Transient Ischemic Attack Clinical Presentation

Updated: Dec 03, 2018
  • Author: Ashish Nanda, MD; Chief Editor: Andrew K Chang, MD, MS  more...
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A transient ischemic attack (TIA) may last only minutes, and symptoms often resolve before the patient presents to a clinician. Thus, historical questions should be addressed not just to the patient but also to family members, witnesses, and emergency medical services (EMS) personnel. Witnesses often perceive abnormalities that the patient cannot, such as changes in behavior, speech, gait, memory, and movement.

Significant medical history questions to elicit any risk factors for relevant underlying disease include questions about the following:

  • Recent surgery (eg, carotid or cardiac)

  • Previous strokes or TIAs

  • Seizures

  • Systemic or central nervous system (CNS) infections

  • Use of illicit drugs

  • Complete medication regimen, including all over-the-counter medications

  • Comorbidities related to metabolic disorders, especially diabetes

  • Known coagulopathy or family history of early clotting or thrombotic events

  • History of arteritis

  • Noninfectious necrotizing vasculitis, irradiation, and local trauma

  • Thromboembolic risk factors (eg, carotid artery stenosis, venous or arterial thromboembolism, patent foramen ovale or atrial septal defect, atrial fibrillation, prior myocardial infarction, and left ventricular dysfunction)

  • Other known cardiovascular disease

  • History of migraine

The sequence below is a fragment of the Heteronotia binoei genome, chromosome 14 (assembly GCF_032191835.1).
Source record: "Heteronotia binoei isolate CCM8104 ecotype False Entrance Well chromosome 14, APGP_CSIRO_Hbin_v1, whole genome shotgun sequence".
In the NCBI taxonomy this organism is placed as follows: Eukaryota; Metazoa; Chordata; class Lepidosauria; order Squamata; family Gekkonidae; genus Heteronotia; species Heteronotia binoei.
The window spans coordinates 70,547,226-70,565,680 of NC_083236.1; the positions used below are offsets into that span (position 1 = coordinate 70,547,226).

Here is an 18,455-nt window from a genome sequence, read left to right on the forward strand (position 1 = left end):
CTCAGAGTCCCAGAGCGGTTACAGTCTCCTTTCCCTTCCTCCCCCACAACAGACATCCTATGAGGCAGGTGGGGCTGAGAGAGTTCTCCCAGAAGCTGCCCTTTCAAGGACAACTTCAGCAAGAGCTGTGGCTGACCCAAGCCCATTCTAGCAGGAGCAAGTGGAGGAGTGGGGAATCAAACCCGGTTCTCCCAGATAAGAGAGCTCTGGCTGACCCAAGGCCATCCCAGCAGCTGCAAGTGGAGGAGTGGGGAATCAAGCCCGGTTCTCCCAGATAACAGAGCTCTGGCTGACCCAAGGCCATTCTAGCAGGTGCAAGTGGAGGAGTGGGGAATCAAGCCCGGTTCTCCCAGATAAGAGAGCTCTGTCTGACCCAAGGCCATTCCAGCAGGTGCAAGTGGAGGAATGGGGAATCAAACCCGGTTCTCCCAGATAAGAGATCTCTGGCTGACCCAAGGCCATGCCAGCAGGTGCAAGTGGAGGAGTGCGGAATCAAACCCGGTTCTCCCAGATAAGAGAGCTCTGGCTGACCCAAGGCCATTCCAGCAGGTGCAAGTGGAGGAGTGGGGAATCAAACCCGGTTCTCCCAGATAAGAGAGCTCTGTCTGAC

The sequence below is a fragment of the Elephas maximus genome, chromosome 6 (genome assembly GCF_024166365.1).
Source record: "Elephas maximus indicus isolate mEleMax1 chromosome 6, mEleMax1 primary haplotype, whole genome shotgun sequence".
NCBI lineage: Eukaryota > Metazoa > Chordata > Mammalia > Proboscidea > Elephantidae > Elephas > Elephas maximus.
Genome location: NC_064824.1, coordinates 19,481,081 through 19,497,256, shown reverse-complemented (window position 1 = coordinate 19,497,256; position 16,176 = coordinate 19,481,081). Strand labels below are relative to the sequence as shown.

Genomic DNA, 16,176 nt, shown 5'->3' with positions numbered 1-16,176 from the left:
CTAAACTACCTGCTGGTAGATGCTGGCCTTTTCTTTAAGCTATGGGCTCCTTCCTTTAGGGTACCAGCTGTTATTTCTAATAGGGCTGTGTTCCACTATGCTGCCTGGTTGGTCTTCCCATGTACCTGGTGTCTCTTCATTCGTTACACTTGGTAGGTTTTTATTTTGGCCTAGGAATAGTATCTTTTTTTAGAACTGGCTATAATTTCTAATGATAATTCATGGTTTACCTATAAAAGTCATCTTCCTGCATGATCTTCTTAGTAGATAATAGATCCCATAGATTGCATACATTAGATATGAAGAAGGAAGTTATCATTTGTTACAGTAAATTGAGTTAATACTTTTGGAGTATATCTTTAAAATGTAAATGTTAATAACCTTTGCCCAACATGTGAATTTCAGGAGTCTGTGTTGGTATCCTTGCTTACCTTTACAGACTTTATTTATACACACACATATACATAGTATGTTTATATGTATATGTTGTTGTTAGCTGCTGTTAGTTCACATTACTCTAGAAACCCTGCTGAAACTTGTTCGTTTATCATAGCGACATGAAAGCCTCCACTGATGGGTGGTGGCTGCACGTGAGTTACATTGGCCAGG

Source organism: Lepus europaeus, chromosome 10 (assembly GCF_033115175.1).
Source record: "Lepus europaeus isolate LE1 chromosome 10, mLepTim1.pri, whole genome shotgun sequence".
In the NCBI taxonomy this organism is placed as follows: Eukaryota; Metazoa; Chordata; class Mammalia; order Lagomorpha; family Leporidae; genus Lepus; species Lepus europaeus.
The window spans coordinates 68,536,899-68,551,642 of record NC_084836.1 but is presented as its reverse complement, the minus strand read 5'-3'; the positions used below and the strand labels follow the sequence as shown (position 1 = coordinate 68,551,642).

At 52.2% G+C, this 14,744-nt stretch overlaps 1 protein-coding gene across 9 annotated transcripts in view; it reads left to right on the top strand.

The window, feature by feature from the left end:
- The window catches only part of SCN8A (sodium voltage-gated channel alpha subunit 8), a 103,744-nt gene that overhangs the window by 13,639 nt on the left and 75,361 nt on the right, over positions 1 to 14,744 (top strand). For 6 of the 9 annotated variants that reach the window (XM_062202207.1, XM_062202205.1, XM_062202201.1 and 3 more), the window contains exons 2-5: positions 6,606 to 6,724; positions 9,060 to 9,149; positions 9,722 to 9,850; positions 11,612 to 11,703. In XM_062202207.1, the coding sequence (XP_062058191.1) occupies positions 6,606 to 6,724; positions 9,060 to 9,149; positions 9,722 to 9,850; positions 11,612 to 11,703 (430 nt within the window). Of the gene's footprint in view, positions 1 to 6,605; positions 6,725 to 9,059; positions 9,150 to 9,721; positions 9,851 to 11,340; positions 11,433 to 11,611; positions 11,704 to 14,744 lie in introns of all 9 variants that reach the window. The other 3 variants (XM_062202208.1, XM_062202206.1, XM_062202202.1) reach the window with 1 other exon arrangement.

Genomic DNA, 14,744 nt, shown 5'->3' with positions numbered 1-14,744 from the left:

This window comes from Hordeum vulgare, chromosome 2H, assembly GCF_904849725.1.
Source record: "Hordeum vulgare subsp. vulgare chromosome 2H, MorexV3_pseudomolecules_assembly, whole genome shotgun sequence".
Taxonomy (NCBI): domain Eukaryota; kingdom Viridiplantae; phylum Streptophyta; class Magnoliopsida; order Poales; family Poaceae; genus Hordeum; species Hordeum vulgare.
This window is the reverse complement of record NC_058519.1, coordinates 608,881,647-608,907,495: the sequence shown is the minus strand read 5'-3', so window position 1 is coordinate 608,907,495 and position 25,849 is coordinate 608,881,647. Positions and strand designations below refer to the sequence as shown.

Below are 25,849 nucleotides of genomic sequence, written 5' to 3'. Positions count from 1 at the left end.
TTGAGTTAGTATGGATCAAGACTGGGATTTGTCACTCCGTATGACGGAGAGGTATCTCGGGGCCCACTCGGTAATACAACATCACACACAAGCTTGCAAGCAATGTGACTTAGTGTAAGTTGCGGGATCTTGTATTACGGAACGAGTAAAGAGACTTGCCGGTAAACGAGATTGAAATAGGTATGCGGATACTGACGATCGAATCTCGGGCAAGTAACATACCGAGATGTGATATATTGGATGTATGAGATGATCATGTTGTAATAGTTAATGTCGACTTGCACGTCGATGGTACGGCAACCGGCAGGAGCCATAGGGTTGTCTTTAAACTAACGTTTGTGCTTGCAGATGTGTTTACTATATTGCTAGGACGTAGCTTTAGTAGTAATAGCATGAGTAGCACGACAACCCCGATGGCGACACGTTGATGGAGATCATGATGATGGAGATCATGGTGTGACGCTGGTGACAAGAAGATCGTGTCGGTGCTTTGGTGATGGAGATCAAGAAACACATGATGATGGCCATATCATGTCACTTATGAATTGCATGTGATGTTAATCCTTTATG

Carefully investigate the onset, duration, fluctuation, and intensity of symptoms. Reviewing the patient's medical record is extremely important for identifying deficits from previous strokes, seizures, or cardiac events. The primary care physician can be a reliable resource for insights into previous episodes and workup.

Use these various resources to attempt to clarify when symptoms first occurred, how long they lasted, whether the patient recovered completely (ie, returned to baseline status), and if a pattern of escalating symptoms is present. For patients who woke up or are found with symptoms, the time they were last known to be normal should be documented.

If a patient has a history of associated trauma or cardiac symptoms, the differential diagnosis widens. Pertinent negative items (eg, lack of headache, lack of chest pain, and lack of eye pain) in the review of systems are also important.

Carotid or vertebral dissection can occur in association with both major and minor trauma. The patient may provide a history of blunt or torsion injury to the neck. An apparent association between cervical manipulation (as in chiropractic neck adjustment or massage therapy) and arterial dissections has been frequently reported. [17, 18]


Physical Examination

The goals of the physical examination are to uncover any neurologic deficits, to evaluate for underlying cardiovascular risk factors, and to seek any potential thrombotic or embolic source of the event. Global CNS depression and airway or cardiac compromise are not typically features of a TIA. In fact, the level of consciousness and neurologic examination findings are expected to be at the patient’s baseline.